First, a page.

• Take your dog to their “safe zone,” setup during your puppy-proofing. Your dog should have access to go in and out of the crate. Put kibble or a treat in the crate so there is positive association with the area.
  • Based on the schedule established with the Trainer, put down food and water (do not leave these down for more than 30 minutes). This will help your dog feel more comfortable.
  • Introduce your dog to your family and household. Do not approach all at once as this can be overwhelming. Allow your dog to come to you.
  • Tour your dog around your home, avoid areas you do not want them to go.
  • Now is a good time to begin your brief period of solitary downtime in the playpen / crate
    • Solitary downtime, or crating, should be no more than one hour per month of age
    • Avoid exceeding nine to ten hours in a day (not including sleeping periods).
    • This development is important for bladder control, preventing chewing / destructive behavior, and independence. A one hour period of aerobic exercises should follow these sessions.
Your puppy is home, has their own space, and is comfortable – what next? Check out this week-by-week guide to check in your and your puppy’s progress!

In this session of Puppy 101, we’ll discuss one of the most important (if not the most) aspect of your puppy’s development: training!

Many people train their dogs on their own (with plenty of help from blogs and Youtube), but find that they have difficulty maintaining the trained behaviors. Working with a personal dog trainer is the ideal option for any pup: they’re familiar with your case, can adjust training according to your lifestyle, and can answer any specific questions you may have.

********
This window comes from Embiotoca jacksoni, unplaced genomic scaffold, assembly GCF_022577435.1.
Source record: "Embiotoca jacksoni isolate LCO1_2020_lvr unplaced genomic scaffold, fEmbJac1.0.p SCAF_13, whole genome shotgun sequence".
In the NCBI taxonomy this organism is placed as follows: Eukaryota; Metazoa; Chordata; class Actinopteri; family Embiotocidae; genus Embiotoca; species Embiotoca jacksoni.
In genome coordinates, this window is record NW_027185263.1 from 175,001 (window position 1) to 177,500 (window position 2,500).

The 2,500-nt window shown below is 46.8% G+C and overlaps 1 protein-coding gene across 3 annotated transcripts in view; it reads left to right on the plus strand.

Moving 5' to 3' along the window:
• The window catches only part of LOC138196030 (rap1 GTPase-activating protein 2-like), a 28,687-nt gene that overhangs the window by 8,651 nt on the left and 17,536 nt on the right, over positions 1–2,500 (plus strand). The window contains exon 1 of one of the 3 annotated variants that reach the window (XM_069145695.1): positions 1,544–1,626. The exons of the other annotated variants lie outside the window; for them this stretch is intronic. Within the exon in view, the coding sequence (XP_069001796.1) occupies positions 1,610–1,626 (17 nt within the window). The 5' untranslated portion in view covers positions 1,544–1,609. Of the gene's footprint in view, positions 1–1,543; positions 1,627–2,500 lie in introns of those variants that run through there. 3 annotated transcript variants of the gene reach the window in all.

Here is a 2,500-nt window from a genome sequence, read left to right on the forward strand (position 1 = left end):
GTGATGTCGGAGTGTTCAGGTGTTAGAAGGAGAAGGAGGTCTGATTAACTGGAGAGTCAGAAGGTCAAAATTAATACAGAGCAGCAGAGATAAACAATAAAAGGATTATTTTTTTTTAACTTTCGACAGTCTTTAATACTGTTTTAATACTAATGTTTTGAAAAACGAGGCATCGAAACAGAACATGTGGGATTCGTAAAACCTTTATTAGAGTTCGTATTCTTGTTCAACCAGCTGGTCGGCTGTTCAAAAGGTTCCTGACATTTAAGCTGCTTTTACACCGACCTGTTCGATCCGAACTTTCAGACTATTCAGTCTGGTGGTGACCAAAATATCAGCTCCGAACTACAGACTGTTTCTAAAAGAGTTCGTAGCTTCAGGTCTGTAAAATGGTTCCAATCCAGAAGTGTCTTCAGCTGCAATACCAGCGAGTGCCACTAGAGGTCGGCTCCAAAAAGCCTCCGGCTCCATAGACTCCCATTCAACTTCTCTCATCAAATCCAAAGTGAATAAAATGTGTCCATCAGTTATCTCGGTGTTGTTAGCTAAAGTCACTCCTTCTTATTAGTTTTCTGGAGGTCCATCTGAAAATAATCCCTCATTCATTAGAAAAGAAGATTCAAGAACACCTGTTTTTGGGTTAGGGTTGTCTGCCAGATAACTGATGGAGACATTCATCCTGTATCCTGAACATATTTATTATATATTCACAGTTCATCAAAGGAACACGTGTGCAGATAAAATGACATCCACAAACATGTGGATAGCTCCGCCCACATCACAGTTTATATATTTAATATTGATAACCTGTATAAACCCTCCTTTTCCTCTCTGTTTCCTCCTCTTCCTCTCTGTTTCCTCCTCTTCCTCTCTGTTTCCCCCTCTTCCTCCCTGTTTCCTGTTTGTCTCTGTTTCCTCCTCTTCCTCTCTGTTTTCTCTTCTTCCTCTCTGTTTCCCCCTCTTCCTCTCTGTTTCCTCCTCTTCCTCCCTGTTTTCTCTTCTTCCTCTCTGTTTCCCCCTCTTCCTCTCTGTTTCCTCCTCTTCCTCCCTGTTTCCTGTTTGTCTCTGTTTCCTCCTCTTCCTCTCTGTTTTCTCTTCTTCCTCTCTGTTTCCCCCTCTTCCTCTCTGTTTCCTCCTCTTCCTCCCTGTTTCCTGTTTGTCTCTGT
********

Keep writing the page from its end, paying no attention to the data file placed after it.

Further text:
Arranging a meet-and-greet with your trainer as early on as possible will help you and puppy immeasurably: you’ll both be comfortable and secure with your trainer’s tips, tactics, and methodology, streamlining training and making it an enjoyable experience for everyone involved!

Here are some key points to keep in mind when beginning your puppy’s training process:

  1. Keep training consistent and structured for optimal (and long-lasting) results.
  2. Regular enforcement is critical to success! Skipping a day only hurts your pup’s development.
  3. Devoting 10-15 minutes per day working on basic commands further strengthens your relationship: don’t miss out!
  4. Engaging with their owners and surroundings curbs puppy boredom! Keep your buddy entertained!
  5. Training is a great way to keep your dog social. Socialization is critical for any dog, especially in NYC!
  6. Training is also great for introducing your dog to new environments, teaching them to acclimate well in new situations.

puppy-training-2

Training your puppy is an incredibly rewarding experience-don’t miss out on this integral part of your bonding! Stay tuned for more training tips on the Biscuits and Bath blog, and thanks for joining us for Puppy 101!

Biscuits and Bath offers training classes, private lessons, train-and-play sessions, and home phone consultations with our trainers. Classes include Puppy Kindergarten, Basic Obedience, and Agility.